When to reduce pellet amounts to the adult ration, and when to switch to a grass based adult pellet, will be dependent on when your bun seems to stop growing. Because your bun is a mix, there won't be a normal time frame like with other rabbits, so you'll just have to monitor weight gain and growth with your bun, then adjust the diet accordingly.


Large breed rabbits will have a shorter lifespan than small to medium breeds. It will usually be around 6-8 years, but because yours is a mix with a small breed, that may vary to be a bit longer. Large breed rabbits can also be more susceptible to certain health issues like sore hocks, arthritis, spondylosis, hip displasia, and heart problems, particularly at an older age. But again, this can vary due to your rabbit being a mixed breed.

 

CuppyND

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Thank you so much for the helpful advice. I’m new to posting on this forum but I’ve been reading threads for a while. This is an awesome community of bun lovers!
@JBun Now that you mentioned it…I have noticed that Ollie doesn’t eat much Timothy hay or alfalfa pellets. He’ll gobble up treats at high speed. That’s was one of the reasons I thought he was obese. Thank you for bringing that up. So now I think I’m not going give him any treats till he starts eating hay and pellets.
@JLMH Do you think this enclosure is big enough? See pic. We also let him run around our yard for 2-3 hours a day.
I’m still nervous handling him. And I’m dreading the nail trimming. So I ordered one of those hanging harness things…see pic. Has anyone tried one of these for big buns? Any pro tips?
 

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TammyP

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I'm no expert, but it looks to me like you have a mix of Rex, lionhead, and maybe mini lops. Rex rabbits grow to about 7-8 lbs, lionheads average around 3 lbs, and mini lops around 6.5 lbs. (Holland lops grow to around 5 lbs). The lionhead mane gene is apparent, although it doesn't appear to be the double mane gene.

If this mix is the case, then your rabbit would be considered fully grown at 6 months. If the rabbit continues to grow then I would check with my vet as he may need to have access to open feeding for a longer period (with smaller breeds, they usually have established their eating requirements by 6 months).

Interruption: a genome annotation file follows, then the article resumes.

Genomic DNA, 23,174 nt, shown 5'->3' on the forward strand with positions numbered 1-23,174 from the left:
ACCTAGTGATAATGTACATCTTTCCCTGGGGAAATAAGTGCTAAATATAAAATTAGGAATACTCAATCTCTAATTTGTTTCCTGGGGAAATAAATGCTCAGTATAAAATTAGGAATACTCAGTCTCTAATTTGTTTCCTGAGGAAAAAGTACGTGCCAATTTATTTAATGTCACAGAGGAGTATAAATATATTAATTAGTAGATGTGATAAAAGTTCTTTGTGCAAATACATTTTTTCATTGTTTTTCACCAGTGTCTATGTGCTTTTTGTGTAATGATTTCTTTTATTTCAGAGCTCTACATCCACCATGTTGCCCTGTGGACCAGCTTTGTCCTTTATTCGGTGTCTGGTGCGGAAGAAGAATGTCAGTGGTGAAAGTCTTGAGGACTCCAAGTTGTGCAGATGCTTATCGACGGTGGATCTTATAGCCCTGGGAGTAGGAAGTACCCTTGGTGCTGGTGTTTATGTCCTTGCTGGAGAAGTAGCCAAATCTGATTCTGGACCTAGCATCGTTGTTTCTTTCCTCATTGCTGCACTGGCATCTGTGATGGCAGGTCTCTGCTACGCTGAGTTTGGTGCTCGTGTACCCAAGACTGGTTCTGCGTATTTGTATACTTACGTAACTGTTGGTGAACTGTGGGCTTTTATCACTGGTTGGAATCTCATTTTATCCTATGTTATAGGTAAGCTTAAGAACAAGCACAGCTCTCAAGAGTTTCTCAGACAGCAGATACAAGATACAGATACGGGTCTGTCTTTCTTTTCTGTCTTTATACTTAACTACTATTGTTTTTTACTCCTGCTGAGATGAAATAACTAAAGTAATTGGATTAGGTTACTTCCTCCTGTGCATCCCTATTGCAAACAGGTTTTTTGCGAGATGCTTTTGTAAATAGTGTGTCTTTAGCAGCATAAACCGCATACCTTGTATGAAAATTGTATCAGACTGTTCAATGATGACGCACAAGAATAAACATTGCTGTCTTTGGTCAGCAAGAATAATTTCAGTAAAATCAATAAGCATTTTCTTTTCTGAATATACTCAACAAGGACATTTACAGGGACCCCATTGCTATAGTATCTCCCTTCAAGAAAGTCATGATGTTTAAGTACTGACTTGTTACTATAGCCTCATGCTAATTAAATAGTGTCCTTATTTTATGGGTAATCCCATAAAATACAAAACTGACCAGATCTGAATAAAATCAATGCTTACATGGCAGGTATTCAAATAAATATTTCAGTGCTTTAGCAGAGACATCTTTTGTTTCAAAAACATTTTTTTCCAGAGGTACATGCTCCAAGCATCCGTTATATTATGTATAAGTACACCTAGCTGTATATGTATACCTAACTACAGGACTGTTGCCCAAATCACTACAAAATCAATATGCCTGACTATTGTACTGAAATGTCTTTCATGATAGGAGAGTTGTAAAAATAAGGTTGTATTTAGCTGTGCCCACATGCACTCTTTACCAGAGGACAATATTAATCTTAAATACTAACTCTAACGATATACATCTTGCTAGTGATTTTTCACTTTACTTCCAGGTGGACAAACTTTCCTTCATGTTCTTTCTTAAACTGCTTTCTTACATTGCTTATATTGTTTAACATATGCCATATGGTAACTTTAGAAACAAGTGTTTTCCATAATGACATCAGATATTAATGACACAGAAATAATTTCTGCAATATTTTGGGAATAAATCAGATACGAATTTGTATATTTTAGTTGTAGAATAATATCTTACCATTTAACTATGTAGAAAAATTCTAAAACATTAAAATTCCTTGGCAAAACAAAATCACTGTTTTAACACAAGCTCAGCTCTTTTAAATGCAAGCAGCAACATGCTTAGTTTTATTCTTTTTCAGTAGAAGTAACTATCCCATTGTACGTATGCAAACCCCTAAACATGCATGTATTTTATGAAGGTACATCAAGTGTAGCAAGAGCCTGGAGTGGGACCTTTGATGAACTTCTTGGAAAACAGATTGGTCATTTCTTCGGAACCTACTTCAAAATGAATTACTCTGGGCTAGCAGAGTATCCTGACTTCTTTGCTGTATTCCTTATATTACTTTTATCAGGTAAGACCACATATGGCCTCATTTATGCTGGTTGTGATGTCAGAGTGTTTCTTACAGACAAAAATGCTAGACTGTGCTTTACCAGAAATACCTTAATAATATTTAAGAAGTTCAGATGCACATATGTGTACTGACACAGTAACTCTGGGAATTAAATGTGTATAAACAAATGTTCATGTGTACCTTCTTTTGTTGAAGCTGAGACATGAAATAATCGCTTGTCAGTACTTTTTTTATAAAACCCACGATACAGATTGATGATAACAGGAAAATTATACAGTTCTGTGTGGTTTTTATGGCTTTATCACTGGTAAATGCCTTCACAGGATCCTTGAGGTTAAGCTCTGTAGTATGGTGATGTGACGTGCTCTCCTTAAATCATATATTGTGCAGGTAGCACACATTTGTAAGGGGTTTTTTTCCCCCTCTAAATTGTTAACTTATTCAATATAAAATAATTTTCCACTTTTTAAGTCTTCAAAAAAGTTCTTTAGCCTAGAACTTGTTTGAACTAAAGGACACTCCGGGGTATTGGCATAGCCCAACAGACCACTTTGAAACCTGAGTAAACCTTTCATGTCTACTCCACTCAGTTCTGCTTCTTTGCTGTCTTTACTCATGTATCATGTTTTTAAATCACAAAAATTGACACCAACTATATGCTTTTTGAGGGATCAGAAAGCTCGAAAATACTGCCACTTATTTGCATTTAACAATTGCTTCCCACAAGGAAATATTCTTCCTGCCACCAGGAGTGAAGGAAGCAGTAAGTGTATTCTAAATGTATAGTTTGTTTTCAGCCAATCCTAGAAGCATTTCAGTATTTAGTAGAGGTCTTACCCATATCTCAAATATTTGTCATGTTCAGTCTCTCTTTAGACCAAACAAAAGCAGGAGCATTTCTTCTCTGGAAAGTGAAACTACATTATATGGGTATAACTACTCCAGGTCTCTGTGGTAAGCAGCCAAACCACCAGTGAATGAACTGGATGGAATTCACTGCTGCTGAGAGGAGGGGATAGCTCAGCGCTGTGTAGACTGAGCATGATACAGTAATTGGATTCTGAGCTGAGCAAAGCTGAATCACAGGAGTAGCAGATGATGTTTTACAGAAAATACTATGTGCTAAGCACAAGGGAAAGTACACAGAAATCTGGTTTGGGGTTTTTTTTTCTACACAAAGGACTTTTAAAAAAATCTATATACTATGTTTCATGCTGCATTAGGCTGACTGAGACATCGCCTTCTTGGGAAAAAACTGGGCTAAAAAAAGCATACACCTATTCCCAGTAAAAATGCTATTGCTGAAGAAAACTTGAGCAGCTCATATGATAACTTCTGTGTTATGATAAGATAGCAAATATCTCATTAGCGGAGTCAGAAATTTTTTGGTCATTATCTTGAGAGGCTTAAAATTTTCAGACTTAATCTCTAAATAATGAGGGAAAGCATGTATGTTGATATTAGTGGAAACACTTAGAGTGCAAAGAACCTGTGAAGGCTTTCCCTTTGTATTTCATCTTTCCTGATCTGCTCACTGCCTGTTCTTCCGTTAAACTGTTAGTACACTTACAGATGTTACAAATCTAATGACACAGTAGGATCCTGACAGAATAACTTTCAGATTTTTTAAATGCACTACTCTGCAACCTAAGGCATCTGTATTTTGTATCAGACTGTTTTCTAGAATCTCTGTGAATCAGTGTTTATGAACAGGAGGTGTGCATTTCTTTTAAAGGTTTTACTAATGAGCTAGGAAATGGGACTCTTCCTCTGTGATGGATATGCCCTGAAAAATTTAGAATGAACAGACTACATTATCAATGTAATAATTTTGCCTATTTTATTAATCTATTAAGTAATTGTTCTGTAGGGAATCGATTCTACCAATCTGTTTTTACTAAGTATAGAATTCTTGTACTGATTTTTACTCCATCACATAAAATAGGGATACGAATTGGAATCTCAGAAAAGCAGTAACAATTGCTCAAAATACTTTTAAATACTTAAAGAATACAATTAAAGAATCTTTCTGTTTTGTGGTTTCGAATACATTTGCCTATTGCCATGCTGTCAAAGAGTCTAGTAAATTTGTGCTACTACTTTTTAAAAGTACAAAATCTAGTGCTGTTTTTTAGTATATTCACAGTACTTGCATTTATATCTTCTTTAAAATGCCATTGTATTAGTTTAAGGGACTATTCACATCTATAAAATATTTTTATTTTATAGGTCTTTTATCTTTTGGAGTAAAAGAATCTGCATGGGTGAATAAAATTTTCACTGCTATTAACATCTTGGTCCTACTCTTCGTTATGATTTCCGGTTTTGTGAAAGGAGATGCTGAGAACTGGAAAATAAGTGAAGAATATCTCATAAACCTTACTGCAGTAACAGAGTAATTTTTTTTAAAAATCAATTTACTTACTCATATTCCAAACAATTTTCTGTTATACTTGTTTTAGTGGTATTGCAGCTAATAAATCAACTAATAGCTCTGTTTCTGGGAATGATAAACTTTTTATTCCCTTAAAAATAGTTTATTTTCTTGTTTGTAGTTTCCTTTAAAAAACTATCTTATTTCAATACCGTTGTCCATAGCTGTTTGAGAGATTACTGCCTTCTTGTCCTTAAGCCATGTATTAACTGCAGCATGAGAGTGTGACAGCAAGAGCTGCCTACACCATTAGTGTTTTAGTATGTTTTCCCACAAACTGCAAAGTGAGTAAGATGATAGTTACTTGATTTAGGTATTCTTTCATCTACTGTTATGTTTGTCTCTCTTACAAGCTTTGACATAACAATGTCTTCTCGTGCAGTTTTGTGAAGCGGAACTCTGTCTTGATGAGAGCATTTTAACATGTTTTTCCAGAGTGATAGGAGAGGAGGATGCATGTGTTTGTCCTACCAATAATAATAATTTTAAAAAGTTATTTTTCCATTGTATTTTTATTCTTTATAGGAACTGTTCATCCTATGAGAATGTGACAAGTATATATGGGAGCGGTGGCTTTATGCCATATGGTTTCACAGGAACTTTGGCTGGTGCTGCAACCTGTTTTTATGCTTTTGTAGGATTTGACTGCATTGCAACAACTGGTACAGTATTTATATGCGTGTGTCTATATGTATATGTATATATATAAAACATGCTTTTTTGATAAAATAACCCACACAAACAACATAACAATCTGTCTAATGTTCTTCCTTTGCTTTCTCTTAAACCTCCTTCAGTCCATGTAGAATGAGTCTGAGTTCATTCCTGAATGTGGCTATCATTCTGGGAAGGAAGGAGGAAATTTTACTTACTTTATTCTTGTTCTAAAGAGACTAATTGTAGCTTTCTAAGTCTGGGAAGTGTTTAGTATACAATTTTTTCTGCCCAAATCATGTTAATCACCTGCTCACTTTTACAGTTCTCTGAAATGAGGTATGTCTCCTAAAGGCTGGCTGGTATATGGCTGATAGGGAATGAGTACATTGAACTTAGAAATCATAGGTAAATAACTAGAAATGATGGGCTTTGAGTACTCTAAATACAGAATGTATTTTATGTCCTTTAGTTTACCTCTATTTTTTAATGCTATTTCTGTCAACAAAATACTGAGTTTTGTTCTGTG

Whatever breed(s) you have, he is precious and lucky to have such a caring owner 💖.
 

JLMH

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Thank you so much for the helpful advice. I’m new to posting on this forum but I’ve been reading threads for a while. This is an awesome community of bun lovers!
@JBun Now that you mentioned it…I have noticed that Ollie doesn’t eat much Timothy hay or alfalfa pellets. He’ll gobble up treats at high speed. That’s was one of the reasons I thought he was obese. Thank you for bringing that up. So now I think I’m not going give him any treats till he starts eating hay and pellets.
@JLMH Do you think this enclosure is big enough? See pic. We also let him run around our yard for 2-3 hours a day.
I’m still nervous handling him. And I’m dreading the nail trimming. So I ordered one of those hanging harness things…see pic. Has anyone tried one of these for big buns? Any pro tips?
Hi @CuppyND , I think your enclosure looks good for now, but I used something similar for a while and it wasn't long before my Flemish could hop out of it. While I was still litter training her, I just clipped a sheet over top, but now that she is trained she has a very large crate/den in the corner of the kitchen where her litter box is and she mostly roams free in the kitchen/family room which I gate off from our dogs. I've never used a harness for nail trimming. I generally sit on the floor and she comes to lay down next to me. Once she is fully sprawled out against me, I just trim her nails. She is very docile and quite the "attention sponge", so I generally don't have any challenges with grooming.